These are fraught questions, clearly the technical affordances of digitisation and open licences offer the promise of opening up curriculum. However, as I argue above, and in more detail in the paper, [insert link] political, organisational and cultural issues, assumptions and attitudes embedded within the stories education organisations tell about themselves represent a significant hurdle to opening up curriculum to learners. As I indicated at the start, the issue with students as co-creators of value in education is that they already are; it is just we have trouble seeing it.
by Ronald Macintyre (OEPS project)
It is amazing what you get round to over the holidays when the wind starts blowing, and telecommunications stop working. A couple of months ago I had the pleasure of representing the OU in Scotland at the Scottish Rural Parliament. I am a rural resident myself and the event was half professional half personal – maybe even three-quarters personal. I thought I ought to earn my place by running a fringe workshop. Since its first meeting at the SCVO ‘Gathering’ in 2014 I have been following the development of the Parliament, and also following the absent presence of education narratives within the big rural themes identified by the group. Clearly others had felt the same as the fringe events had a number of education events, and in the Open Space where people could suggest topics, the education ones were very busy.
Possibly education is neglected because it cuts across a number of other areas. However, it is also because in Scotland our vision of rurality is both singular and fragmented. Singular, in that if a Government body has Rural in the title it tends to deal with land based things, and only land based things. Fragmented in that every service, every aspect has a rural element and each area deals with separately. For example, ‘rural schools’ is clearly an
education issue and the narrative is dominated by pupil numbers, recruiting teachers, ensuring rural pupils receive an equivalent experience and teacher CPD. These big issues are the responsibility of the local education authority. However, in dealing with issues of geography, demographics and equivalent experience, it is easy to neglect more fundamental questions like, ‘what does an education system that supports the development of sustainable rural communities look like?’ It was this question that formed the basis of the workshop I ran at the Parliament.
I had 18 people in the room, which I was pleased with, and I started off with an anecdote. A decade or so ago I was at a Rural Development conference listening to a paper by a Canadian academic Mike Corbett on rural education. He asked us, ‘who thinks of themselves as a rural academic’, some hands; ‘who grew up in a rural area’, some hands, though not the same ones. Then, ‘who was told if they do not work hard they will be stuck in this place for the rest of their lives’, hands and some wry smiles, ‘Who still lives in that place’, two hands, my own and the speaker’s hand. He then went on to describe the education system as grease in the barrel of a gun (I know, a real North American metaphor). Its measure of success is people leaving those communities. Of course it is clear that many feel there is nothing to stay for, and if we think about an education system that offers people the possibility to stay we must also address the question of what will they do if they stay.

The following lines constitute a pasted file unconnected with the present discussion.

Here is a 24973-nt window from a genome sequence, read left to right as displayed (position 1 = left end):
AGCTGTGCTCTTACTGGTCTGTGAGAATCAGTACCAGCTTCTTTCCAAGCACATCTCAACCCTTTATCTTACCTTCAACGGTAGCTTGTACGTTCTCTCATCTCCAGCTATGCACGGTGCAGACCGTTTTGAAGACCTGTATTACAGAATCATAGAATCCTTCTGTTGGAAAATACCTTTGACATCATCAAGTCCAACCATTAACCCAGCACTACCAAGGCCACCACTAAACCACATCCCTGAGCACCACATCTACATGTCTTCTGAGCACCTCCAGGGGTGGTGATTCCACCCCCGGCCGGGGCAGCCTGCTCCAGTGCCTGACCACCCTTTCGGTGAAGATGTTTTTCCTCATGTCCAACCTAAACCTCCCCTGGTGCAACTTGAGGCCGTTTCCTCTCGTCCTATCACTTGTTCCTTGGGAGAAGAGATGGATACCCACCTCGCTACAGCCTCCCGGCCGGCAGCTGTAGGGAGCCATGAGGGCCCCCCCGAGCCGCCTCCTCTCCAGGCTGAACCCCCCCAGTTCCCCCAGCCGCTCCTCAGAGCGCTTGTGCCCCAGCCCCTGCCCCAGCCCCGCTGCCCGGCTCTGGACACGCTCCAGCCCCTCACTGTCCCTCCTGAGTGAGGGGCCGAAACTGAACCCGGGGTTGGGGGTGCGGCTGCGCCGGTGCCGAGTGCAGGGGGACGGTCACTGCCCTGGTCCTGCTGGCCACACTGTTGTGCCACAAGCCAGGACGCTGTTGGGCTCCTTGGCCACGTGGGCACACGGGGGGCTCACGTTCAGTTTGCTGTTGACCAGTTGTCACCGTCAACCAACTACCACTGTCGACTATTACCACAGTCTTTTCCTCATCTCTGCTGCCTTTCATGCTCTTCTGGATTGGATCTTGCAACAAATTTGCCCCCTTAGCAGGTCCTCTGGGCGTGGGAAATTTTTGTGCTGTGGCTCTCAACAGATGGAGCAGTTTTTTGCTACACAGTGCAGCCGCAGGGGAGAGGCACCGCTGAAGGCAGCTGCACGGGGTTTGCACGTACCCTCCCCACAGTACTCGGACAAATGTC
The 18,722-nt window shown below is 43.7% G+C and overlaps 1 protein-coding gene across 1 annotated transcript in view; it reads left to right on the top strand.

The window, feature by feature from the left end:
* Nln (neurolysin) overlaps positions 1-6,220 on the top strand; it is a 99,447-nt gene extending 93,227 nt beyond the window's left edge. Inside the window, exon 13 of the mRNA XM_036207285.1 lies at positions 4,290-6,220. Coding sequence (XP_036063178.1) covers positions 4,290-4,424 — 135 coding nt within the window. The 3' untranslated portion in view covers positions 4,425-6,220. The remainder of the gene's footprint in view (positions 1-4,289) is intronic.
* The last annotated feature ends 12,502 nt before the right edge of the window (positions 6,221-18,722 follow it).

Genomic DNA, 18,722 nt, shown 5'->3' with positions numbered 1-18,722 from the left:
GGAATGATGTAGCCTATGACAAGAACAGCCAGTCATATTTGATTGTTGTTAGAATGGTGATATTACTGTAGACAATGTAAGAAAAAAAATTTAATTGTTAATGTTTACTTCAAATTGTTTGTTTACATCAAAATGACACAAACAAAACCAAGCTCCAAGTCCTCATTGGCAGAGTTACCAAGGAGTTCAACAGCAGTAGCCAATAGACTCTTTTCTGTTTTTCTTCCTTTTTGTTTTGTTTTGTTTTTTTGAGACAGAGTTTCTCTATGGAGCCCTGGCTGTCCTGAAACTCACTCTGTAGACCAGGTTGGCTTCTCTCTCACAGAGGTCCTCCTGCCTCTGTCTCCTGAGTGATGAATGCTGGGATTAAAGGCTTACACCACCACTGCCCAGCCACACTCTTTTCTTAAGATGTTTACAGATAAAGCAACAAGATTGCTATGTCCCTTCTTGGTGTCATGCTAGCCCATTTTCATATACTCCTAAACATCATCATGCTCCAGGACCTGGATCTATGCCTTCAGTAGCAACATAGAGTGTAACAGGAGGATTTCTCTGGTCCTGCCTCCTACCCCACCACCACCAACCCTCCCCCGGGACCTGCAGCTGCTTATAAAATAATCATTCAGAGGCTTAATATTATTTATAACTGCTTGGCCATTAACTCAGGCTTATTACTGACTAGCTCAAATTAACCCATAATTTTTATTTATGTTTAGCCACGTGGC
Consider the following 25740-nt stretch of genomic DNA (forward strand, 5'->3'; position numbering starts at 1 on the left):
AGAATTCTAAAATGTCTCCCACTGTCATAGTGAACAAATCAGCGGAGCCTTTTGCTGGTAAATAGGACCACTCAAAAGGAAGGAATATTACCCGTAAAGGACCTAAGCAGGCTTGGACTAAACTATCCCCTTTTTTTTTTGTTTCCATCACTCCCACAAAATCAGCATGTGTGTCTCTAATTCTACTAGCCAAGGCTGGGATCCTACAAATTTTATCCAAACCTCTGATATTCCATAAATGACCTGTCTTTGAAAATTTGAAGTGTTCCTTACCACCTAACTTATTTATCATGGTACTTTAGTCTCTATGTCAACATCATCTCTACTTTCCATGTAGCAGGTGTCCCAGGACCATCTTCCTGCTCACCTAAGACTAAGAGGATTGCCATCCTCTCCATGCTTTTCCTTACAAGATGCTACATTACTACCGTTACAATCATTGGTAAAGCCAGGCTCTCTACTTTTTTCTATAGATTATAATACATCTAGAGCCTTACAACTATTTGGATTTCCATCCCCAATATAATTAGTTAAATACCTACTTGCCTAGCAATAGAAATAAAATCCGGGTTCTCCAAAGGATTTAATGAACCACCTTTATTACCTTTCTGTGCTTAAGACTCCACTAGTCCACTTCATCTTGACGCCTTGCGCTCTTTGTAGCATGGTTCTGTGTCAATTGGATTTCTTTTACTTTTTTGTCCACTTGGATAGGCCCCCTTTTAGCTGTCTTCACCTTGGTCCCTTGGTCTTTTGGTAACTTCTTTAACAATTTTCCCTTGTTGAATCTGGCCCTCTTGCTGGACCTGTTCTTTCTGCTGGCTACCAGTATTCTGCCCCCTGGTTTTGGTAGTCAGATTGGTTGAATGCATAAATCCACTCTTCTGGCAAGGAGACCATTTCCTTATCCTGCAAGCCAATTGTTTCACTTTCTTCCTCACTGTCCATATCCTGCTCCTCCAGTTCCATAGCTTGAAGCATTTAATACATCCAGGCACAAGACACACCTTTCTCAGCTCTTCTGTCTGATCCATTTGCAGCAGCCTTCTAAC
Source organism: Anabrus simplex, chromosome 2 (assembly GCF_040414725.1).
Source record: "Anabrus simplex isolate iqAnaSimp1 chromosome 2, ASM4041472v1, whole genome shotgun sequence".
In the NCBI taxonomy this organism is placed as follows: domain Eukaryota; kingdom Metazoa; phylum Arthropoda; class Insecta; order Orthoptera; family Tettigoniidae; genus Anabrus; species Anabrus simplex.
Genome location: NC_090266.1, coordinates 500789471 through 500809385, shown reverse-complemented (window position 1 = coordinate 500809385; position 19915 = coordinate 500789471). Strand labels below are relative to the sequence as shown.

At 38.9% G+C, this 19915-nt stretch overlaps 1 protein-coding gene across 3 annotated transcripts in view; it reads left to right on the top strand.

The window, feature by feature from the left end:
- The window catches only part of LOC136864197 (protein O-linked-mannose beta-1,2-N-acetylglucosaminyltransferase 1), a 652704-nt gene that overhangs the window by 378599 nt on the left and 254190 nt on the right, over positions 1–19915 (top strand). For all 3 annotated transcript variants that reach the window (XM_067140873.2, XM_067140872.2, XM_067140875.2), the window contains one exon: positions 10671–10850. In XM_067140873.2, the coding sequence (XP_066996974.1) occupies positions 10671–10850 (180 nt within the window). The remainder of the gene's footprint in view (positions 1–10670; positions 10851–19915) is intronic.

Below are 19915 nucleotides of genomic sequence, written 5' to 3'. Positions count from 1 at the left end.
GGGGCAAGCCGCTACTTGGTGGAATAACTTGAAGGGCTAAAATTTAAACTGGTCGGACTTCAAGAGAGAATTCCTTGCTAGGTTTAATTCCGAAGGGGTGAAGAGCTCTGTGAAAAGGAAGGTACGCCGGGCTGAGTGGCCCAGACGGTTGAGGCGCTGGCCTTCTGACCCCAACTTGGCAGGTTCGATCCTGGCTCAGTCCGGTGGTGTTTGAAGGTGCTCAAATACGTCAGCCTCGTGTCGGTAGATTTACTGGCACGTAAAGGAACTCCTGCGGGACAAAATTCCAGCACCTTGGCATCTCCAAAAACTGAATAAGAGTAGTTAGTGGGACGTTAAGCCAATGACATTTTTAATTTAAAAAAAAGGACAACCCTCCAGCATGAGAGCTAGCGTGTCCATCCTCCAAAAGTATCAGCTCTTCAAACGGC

In order to develop these interlinked issues I asked people to consider the question, ‘what does an education system that supports the development of sustainable rural communities look like?’ I asked them to consider it “in an ideal world”, to forget the barriers, all the things stopping it; what would the ideal education system be to enable thriving rural communities. I asked them to capture their thoughts in a “Rich Picture”. I had thought that perhaps this soft systems method might be a wee bit of a difficult sell; after all it is coloured pens and paper. It was not. What was a hard sell was thinking of an education system in an ideal world. As I went round the tables people kept saying “we could have that, but no…”, “it wouldn’t work because … “, or “if only we had this we could do …”, and then people talked and rehearsed all the factors that were stopping those things. It became about the barriers and the consequences of those barriers. When I asked people to set those aside, to think about a vision without the barriers they got annoyed, upset even. We did get past this, but it was interesting to reflect, when we spend our lives dealing with the conditions and consequences, how difficult it can be to think about a future not constrained by those barriers.
So what did we find out? I include a couple of the images here, but of course it is not just the pictures but also what people say about the pictures that matters.
Figure 1: One Group’s Image of an Education System to Support Sustainable Rural Communities. It is interesting to see the illustration of the importance of seasonal work on how people experience educational provision
Figure 2: One Group’s Image of the Barriers to accessing and developing Education Systems to Support Rural Communities